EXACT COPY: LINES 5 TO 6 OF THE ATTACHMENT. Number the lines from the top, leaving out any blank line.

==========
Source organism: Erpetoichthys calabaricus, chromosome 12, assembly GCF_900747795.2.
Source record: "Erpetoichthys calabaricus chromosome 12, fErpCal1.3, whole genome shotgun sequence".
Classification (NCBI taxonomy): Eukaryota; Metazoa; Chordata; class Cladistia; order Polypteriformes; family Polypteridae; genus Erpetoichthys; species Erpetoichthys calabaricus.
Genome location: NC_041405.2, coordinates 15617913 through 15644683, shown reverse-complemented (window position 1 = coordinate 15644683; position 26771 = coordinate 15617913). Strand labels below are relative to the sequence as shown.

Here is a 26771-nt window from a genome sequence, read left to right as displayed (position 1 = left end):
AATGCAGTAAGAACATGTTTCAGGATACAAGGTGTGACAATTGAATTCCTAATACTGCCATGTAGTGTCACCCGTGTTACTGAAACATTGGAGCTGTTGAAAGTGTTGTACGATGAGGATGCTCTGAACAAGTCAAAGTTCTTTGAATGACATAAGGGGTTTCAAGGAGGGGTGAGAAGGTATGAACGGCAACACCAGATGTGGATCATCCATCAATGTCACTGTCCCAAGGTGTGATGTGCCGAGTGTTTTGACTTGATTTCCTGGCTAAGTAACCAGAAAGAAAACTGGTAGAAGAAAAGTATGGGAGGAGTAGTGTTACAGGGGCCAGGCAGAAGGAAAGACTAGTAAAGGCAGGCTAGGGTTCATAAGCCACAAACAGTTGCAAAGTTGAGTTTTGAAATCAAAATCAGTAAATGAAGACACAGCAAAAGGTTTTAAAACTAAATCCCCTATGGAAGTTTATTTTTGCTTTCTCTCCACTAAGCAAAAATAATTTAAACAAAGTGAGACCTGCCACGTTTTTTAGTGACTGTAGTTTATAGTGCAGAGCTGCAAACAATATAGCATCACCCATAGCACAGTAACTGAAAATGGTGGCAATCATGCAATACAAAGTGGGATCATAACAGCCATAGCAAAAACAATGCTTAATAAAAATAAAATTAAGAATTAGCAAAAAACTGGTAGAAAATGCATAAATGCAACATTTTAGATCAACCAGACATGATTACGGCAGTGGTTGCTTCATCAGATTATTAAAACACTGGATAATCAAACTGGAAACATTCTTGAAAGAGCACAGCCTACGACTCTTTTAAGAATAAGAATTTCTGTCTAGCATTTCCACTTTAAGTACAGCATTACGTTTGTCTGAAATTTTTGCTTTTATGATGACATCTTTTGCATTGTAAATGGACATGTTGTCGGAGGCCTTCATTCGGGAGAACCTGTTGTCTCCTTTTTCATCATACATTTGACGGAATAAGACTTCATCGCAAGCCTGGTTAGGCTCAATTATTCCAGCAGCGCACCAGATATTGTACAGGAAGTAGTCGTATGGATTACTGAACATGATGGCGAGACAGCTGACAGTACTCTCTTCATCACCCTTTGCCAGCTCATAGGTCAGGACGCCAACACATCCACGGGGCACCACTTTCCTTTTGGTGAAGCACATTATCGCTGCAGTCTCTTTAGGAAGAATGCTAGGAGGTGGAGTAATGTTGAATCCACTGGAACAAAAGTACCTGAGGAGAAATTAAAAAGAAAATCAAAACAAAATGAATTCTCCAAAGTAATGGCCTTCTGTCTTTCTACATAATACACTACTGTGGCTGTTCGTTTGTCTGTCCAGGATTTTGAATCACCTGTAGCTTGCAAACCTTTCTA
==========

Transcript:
Here is a 26771-nt window from a genome sequence, read left to right as displayed (position 1 = left end):
AATGCAGTAAGAACATGTTTCAGGATACAAGGTGTGACAATTGAATTCCTAATACTGCCATGTAGTGTCACCCGTGTTACTGAAACATTGGAGCTGTTGAAAGTGTTGTACGATGAGGATGCTCTGAACAAGTCAAAGTTCTTTGAATGACATAAGGGGTTTCAAGGAGGGGTGAGAAGGTATGAACGGCAACACCAGATGTGGATCATCCATCAATGTCACTGTCCCAAGGTGTGATGTGCCGAGTGTTTTGACTTGATTTCCTGGCTAAGTAACCAGAAAGAAAACTGGTAGAAGAAAAGTATGGGAGGAGTAGTGTTACAGGGGCCAGGCAGAAGGAAAGACTAGTAAAGGCAGGCTAGGGTTCATAAGCCACAAACAGTTGCAAAGTTGAGTTTTGAAATCAAAATCAGTAAATGAAGACACAGCAAAAGGTTTTAAAACTAAATCCCCTATGGAAGTTTATTTTTGCTTTCTCTCCACTAAGCAAAAATAATTTAAACAAAGTGAGACCTGCCACGTTTTTTAGTGACTGTAGTTTATAGTGCAGAGCTGCAAACAATATAGCATCACCCATAGCACAGTAACTGAAAATGGTGGCAATCATGCAATACAAAGTGGGATCATAACAGCCATAGCAAAAACAATGCTTAATAAAAATAAAATTAAGAATTAGCAAAAAACTGGTAGAAAATGCATAAATGCAACATTTTAGATCAACCAGACATGATTACGGCAGTGGTTGCTTCATCAGATTATTAAAACACTGGATAATCAAACTGGAAACATTCTTGAAAGAGCACAGCCTACGACTCTTTTAAGAATAAGAATTTCTGTCTAGCATTTCCACTTTAAGTACAGCATTACGTTTGTCTGAAATTTTTGCTTTTATGATGACATCTTTTGCATTGTAAATGGACATGTTGTCGGAGGCCTTCATTCGGGAGAACCTGTTGTCTCCTTTTTCATCATACATTTGACGGAATAAGACTTCATCGCAAGCCTGGTTAGGCTCAATTATTCCAGCAGCGCACCAGATATTGTACAGGAAGTAGTCGTATGGATTACTGAACATGATGGCGAGACAGCTGACAGTACTCTCTTCATCACCCTTTGCCAGCTCATAGGTCAGGACGCCAACACATCCACGGGGCACCACTTTCCTTTTGGTGAAGCACATTATCGCTGCAGTCTCTTTAGGAAGAATGCTAGGAGGTGGAGTAATGTTGAATCCACTGGAACAAAAGTACCTGAGGAGAAATTAAAAAGAAAATCAAAACAAAATGAATTCTCCAAAGTAATGGCCTTCTGTCTTTCTACATAATACACTACTGTGGCTGTTCGTTTGTCTGTCCAGGATTTTGAATCACCTGTAGCTTGCAAACCTTTCTA